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Outlining a developing spat between Chris Marinello of ARG (above left), and Julian Radcliffe (above right) of ALR, The Art Newspaper in a recent publication on their website, said the following:

“James Radcliffe, ALR’s director of recoveries, lawyer and near-namesake of the company’s founder, says that, while he has not seen ARG’s letter to the competition authority, ALR’s legal actions are “certainly not vexatious” and that there is “no systematic plan” to eliminate its competitor. He says the claim had to be issued to protect the interests of ALR’s stakeholders because Marinello “took confidential information from our business and we don’t know the full extent of it”.

Marinello says: “The ALR knows exactly the extent of information in my possession because it was obtained openly, transparently and with express permission pursuant to an agreement signed by Julian Radcliffe in 2012.”

Julian Radcliffe is ALR’s majority shareholder, although Sotheby’s also has a stake (around 11%), as does Christie’s (around 3%), and Marinello himself (10%)."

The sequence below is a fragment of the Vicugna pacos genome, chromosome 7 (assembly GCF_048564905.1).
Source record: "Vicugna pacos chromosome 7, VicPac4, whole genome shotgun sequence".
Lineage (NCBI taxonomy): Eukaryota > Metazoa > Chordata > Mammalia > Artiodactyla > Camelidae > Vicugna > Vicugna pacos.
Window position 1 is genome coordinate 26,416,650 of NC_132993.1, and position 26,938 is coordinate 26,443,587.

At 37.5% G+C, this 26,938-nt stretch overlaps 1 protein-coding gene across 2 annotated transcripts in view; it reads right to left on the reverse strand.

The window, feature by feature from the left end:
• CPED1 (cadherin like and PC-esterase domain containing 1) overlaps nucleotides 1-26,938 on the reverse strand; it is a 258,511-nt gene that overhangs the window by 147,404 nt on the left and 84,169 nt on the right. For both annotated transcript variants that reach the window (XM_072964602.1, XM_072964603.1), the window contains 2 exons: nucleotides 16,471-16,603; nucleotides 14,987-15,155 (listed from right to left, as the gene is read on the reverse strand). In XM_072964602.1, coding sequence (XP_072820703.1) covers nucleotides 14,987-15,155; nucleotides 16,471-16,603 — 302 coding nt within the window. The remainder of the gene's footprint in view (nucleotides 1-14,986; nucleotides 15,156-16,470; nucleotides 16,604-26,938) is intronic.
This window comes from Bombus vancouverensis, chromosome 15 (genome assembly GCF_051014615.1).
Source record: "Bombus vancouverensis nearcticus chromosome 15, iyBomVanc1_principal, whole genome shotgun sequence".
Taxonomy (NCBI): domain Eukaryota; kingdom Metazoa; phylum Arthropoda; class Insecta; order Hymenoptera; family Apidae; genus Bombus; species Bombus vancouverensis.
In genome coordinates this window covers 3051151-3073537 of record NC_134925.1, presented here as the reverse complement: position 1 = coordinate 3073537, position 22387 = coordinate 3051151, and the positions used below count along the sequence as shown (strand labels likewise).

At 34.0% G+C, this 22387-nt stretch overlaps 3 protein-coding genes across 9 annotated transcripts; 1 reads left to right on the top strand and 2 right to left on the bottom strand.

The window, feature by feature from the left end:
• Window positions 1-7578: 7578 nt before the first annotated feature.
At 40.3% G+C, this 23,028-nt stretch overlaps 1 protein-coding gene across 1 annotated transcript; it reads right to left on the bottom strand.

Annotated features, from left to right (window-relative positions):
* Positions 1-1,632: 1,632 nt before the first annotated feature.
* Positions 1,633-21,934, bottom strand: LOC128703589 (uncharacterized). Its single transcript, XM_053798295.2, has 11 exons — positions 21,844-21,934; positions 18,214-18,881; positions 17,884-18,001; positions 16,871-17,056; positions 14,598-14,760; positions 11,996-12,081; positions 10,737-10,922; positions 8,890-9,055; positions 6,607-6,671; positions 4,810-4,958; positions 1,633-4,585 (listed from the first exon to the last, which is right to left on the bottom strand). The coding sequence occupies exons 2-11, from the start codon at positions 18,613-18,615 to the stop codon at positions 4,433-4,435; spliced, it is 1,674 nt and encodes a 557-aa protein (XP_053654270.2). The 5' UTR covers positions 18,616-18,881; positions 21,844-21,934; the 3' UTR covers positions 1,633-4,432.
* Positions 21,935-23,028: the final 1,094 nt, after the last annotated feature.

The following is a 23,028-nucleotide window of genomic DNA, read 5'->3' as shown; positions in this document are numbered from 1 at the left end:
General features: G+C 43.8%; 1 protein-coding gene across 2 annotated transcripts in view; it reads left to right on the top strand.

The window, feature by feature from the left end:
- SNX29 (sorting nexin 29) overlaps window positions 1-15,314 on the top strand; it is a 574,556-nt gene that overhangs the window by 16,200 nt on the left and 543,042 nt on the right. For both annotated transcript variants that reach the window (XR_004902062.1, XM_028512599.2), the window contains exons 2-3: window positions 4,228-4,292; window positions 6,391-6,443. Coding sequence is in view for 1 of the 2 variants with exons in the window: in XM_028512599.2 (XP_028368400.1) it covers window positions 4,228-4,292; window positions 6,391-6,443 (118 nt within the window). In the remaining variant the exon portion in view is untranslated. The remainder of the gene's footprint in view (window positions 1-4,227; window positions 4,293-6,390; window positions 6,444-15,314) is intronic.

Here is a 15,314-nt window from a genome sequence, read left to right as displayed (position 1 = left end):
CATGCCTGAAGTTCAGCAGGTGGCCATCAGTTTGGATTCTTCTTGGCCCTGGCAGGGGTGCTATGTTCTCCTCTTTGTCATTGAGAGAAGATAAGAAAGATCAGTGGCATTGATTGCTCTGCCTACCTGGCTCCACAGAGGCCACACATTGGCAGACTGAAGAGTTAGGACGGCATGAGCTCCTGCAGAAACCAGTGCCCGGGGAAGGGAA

We asked former assistant United States Attorney Mark Gaffney for his view on this story.

"The article provides a very keen insight into the controversy between Radcliffe and Marinello and their firms. From the point of view of contemporary US antitrust enforcement, all of the overlapping ownership stakes between competitors would warrant an investigation, but I’m not sure US antitrust enforcers would require more than an assurance of equal and non-discriminatory access to information kept in these sorts of databases. Antitrust enforcement in the EU is more hawkish these days than in the US. While the UK has its own national antitrust or competition authority, I doubt they would be as hawkish as the EU authorities, particularly since both databases are UK-based, and the UK might be more lenient with dominant local-based businesses than dominant foreign-based businesses."

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